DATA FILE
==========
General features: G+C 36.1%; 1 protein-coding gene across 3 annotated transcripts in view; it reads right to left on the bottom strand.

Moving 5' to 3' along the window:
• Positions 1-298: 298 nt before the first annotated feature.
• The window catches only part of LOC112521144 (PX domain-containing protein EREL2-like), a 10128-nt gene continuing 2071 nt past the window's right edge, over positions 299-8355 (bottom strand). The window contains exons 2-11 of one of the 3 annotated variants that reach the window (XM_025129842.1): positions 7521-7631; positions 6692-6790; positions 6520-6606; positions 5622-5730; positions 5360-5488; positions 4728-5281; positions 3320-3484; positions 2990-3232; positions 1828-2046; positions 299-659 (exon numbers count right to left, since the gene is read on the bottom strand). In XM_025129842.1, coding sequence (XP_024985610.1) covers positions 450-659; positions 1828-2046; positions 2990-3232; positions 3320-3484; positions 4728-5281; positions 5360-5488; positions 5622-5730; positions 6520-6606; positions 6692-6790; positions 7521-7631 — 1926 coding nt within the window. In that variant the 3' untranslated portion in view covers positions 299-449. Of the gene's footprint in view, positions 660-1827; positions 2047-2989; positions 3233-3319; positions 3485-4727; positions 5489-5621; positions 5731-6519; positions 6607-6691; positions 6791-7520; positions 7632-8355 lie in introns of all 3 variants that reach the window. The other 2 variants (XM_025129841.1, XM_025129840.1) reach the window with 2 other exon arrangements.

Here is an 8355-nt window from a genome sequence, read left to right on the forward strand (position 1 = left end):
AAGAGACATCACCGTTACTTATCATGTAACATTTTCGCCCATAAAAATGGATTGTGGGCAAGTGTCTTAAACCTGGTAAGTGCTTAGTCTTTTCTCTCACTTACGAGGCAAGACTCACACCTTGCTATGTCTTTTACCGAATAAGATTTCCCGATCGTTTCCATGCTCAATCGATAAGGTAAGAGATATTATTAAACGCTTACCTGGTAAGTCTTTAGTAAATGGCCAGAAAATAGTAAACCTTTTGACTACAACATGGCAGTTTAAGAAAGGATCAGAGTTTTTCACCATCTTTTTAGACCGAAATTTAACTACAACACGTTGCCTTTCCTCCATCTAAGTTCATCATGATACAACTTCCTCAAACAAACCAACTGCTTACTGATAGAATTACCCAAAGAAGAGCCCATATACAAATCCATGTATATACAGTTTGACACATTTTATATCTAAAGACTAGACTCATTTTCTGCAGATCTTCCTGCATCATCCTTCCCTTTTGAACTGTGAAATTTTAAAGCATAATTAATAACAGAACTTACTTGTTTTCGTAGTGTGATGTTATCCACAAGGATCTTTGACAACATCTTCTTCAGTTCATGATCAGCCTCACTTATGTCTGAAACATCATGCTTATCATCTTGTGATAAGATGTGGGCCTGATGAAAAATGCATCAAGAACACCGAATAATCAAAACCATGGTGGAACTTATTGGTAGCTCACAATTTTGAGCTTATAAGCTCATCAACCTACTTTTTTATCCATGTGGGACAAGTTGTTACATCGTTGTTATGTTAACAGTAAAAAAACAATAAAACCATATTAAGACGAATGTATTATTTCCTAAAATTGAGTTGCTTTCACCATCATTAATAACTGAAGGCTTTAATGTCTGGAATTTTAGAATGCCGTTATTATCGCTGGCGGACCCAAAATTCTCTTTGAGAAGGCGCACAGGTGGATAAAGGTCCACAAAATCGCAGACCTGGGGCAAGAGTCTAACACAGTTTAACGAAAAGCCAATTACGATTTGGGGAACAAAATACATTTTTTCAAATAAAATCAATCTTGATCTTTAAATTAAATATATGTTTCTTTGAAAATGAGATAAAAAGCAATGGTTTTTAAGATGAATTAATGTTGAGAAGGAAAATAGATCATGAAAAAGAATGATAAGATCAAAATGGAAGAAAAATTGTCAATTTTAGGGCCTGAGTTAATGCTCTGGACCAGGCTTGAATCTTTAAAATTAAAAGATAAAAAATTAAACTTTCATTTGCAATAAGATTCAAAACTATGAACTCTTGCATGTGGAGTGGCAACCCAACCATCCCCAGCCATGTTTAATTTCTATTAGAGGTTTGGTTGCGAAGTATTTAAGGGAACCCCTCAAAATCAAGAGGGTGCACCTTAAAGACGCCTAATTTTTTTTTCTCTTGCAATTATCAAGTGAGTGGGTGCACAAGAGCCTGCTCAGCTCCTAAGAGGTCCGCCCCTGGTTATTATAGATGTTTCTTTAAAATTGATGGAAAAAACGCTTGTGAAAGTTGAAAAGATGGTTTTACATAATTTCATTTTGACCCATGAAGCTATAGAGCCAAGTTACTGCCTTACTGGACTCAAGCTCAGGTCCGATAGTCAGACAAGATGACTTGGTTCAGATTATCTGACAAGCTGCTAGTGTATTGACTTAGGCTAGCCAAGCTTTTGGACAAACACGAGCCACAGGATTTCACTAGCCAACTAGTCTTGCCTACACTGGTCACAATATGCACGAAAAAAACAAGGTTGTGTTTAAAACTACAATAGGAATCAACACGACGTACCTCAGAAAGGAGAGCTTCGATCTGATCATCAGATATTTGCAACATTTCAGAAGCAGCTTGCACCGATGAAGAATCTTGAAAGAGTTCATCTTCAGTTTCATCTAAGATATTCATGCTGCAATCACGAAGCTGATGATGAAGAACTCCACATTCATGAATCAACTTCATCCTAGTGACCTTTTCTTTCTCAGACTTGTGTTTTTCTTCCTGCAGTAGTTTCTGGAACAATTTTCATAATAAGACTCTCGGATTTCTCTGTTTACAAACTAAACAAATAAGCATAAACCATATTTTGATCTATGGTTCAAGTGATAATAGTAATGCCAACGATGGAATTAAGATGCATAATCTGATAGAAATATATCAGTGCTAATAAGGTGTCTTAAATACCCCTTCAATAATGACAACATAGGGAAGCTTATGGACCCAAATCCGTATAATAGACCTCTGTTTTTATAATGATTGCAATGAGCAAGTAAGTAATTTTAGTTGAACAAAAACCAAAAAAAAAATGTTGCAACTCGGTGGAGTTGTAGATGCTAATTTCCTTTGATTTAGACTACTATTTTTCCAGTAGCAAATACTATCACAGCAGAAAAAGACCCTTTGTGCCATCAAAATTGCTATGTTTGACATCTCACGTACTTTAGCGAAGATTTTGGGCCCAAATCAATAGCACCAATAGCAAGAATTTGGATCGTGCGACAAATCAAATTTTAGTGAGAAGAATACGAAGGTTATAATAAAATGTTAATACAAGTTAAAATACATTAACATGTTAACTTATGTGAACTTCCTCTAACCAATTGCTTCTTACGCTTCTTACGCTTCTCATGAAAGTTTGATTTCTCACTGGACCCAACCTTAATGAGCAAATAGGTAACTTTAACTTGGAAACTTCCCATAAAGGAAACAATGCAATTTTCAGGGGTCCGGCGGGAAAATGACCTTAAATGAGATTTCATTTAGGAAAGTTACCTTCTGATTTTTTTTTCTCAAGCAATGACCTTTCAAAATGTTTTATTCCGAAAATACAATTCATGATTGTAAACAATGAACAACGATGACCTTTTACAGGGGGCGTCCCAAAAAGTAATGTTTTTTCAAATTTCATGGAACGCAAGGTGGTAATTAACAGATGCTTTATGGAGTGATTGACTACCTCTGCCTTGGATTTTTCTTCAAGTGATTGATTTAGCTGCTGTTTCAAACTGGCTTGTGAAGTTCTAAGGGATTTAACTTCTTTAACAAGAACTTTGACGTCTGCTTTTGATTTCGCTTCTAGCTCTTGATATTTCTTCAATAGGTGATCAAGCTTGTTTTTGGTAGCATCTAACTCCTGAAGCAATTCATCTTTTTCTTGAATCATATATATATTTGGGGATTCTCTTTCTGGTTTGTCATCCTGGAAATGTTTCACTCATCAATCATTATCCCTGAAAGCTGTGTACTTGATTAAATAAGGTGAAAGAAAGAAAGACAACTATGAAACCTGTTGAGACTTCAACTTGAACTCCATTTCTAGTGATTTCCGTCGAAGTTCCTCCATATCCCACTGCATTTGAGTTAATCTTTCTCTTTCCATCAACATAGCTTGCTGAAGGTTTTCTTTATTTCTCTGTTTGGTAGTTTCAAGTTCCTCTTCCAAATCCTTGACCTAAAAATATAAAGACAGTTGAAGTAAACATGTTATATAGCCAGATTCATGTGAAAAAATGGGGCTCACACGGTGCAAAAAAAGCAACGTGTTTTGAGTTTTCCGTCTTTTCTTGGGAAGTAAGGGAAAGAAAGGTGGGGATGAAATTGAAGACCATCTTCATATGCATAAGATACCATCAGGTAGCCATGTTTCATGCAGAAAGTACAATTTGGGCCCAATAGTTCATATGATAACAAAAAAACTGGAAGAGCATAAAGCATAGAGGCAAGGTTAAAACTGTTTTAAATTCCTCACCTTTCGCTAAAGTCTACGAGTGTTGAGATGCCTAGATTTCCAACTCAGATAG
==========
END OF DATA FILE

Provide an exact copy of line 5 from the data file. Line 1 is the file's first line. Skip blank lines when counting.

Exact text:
Here is an 8355-nt window from a genome sequence, read left to right on the forward strand (position 1 = left end):